Captain Clint Hale, Fire and Emergency Service, has seen it all during almost 30 years of service at Fort Campbell, but nothing could have prepared him for the morning of Sept. 11, 2001.
Then-Firefighter Hale was conducting a routine equipment check-out at Fire Station 1 when he noticed a crowd gathered in the apparatus bay watching footage of the terrorist attacks on the World Trade Center.
“I wasn’t sure what was going on at first, and all of a sudden everybody started freaking out so I walked over to see what it was,” Hale said. “When I got to the TV, I saw the second plane hit the second tower and was overcome with a sense of disbelief that this was actually happening.”
First responders from across the installation were reeling from those same emotions, including Chief Keith Shumate, chief of Police, Installation Provost Marshal Office.
At the time, Shumate was a provost sergeant and the noncommissioned officer in charge of Fort Campbell’s military police station. He had just finished a morning physical training session when he heard the news about the attacks, leaving him little time to react.
“I knew immediately that I needed to get back into work because things were about to spin up,” Shumate said. “As soon as we confirmed what was going on, we locked the installation down because we didn’t know if there was an immediate or pending threat to the installation, so we increased our force protection condition.”
Installation access was limited to a single gate within minutes, and first responders mobilized to protect critical locations and individuals from potential follow-up attacks.
“There were cops everywhere, and they were surrounding the hospital with weapons,” said Marc Rogers, Fort Campbell Emergency Medical Services chief, who was working as a paramedic on 9/11. “I don’t think I processed it immediately. I was in shock about what was going on but looking back on it in retrospect I had a feeling of security because of the way the post reacted so quickly.”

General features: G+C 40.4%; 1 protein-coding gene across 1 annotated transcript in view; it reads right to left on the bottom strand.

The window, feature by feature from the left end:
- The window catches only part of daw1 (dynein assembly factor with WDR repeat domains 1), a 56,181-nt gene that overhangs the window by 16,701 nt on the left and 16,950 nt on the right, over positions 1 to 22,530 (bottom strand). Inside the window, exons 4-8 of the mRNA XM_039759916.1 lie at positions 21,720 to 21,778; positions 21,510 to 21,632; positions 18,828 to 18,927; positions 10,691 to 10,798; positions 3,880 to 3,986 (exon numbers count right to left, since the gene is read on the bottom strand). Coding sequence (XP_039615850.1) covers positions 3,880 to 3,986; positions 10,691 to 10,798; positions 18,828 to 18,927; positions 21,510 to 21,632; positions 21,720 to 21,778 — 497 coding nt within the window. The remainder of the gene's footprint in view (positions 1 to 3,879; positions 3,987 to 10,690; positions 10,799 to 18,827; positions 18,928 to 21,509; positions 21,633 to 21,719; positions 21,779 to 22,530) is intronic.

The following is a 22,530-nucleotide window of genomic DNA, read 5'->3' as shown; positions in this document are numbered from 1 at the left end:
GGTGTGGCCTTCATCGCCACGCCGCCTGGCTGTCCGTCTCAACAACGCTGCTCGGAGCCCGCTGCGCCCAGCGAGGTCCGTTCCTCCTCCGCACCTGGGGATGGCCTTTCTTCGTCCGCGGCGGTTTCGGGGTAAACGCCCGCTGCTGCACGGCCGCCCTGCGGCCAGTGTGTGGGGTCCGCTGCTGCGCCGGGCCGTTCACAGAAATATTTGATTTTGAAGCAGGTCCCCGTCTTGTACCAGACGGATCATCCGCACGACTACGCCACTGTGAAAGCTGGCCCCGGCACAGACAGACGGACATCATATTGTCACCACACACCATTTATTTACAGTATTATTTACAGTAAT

Outside the gates, traffic was backed up for miles because of the limited access and many drivers were unaware of the situation at first.
“It just seemed like it was total chaos trying to get through the gate,” said Firefighter/EMT Vince McKissic. “Every single car was being inspected, and I remember coming back to work on Sept. 12 and trying to get through Gate 4 for three hours. That ended up being the first time I ever drove through Gate 7, because they were allowing essential personnel through it.”
Local law enforcement agencies joined together with Fort Campbell’s first responders over the next few days to provide traffic control and keep the roadways from shutting down entirely.
“The Oak Grove Fire Department called us out to help later on 9/11,” Rogers said. “It was hot and people were just waiting in their cars, so we had a couple people not feeling well, and we got gas for some people who ran out. I remember the Subway that was right outside Gate 4 at the time made sandwiches for everybody and brought them out to the cars, and it was great to see there was no question or hesitation from anyone about helping out.”